“God cannot be tempted with evil.” (Jas. 1:13).
The envy of Lucifer drove him to destroy God however he
could. But, God stood for perfect righteousness. His example was nothing but
holy. Godliness streamed from His every word and act, and through His godliness
He was a hedge of protection around His kingdom. All of this Lucifer bristled
One accusation of Lucifer’s was, Who can please the infinite
One? Who can perfectly obey the impeccable Law of God? No one can keep its
sky-high standard perfectly as God requires. No one can willingly keep every
aspect of the Law. And the wages of rebellion is extinction. Therefore, God is
unjust to require perfect obedience.
Then, he raised another issue. Can the Law of His kingdom withstand
the most extreme test? Could God ever be tempted to depart from the standard He
set up? Can God be tempted? And can His hedge of protection surrounding His
children be breached? Can they be tempted.
“How will Lucifer destroy God? His reputation, that’s how I
will do it. I will attack His trust in the hearts of His creation. I will turn
them all against Him. He will have to destroy them all, including Lucifer. He
will be left with none of His precious children. Then, let’s see what God will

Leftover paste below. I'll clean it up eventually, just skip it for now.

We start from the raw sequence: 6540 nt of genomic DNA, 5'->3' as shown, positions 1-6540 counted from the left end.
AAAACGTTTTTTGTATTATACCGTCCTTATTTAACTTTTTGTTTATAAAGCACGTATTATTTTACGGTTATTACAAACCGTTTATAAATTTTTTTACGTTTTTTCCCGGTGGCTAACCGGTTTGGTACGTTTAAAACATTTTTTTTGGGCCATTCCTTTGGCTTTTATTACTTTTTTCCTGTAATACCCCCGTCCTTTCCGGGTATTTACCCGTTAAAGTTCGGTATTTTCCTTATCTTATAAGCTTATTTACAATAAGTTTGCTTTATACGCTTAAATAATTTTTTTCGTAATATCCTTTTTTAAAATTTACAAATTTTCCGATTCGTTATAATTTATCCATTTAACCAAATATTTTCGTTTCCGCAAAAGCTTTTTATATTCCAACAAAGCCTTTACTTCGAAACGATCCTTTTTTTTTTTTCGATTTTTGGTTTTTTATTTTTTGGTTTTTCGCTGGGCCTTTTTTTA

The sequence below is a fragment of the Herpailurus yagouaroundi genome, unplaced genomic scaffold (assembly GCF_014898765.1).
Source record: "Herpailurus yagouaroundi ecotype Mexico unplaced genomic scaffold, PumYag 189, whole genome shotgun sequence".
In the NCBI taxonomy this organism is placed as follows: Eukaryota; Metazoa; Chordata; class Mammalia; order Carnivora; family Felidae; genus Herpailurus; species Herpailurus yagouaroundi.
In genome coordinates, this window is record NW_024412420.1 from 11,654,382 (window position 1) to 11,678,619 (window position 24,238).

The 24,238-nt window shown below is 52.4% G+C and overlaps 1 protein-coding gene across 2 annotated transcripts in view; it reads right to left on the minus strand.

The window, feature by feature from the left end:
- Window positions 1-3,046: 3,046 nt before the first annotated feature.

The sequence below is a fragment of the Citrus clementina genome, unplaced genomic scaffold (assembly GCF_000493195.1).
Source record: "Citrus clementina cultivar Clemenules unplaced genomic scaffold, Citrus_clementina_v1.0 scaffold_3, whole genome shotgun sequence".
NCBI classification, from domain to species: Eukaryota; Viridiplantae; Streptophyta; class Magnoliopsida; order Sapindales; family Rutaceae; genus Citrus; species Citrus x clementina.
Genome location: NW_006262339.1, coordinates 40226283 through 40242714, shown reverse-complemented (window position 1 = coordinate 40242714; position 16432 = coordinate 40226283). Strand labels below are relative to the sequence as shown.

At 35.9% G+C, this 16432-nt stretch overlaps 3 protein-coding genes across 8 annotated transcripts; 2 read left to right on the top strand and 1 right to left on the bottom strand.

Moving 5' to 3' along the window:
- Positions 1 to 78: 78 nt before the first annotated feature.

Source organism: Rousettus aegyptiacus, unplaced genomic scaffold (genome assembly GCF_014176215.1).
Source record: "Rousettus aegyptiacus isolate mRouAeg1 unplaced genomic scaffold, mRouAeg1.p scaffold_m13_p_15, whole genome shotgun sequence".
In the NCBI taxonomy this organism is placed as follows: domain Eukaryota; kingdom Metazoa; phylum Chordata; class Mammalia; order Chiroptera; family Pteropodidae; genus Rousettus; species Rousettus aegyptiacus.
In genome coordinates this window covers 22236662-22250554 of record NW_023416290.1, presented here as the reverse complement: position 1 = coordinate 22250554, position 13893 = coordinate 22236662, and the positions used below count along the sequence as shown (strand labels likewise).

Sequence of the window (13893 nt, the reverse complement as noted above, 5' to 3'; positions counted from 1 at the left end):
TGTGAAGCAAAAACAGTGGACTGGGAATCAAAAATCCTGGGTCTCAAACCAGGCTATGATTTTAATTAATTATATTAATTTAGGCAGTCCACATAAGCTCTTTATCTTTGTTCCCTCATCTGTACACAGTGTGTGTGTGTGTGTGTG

do. I will tempt God. God can be tempted.”
So, after the war in heaven, and the expulsion of Satan and
his loyalists, the Godhead went to create a world and people it to prove that God’s
will can be obeyed perfectly. Adam and Eve came forth from His power beaming
with loyalty to Him. Daily, their unbiased minds and hearts poured forth the
rivers of living water that the Lord God was continually instilling in them.
Having no connection with the controversy that had affected all heaven, neither
loving Lucifer nor hating him, the holy couple found their only pleasure in
obeying God. Satan was worsted in his war against God’s government of justice and mercy.
But, there was yet the need to overcome Lucifer’s second
accusation. Adam was perfect because he was shielded from temptation. Nobody
can leave God’s will when they are compelled to stay. The incentives are too
good. Could God’s wall of protection that empowered His precious children
withstand a test? Once His protection were breached in their heart, would
His children fall to temptation? Then, if they did fall into sin, what would God do in the emergency? He would have to destroy them and then what? He would be tempted to hate a tempter.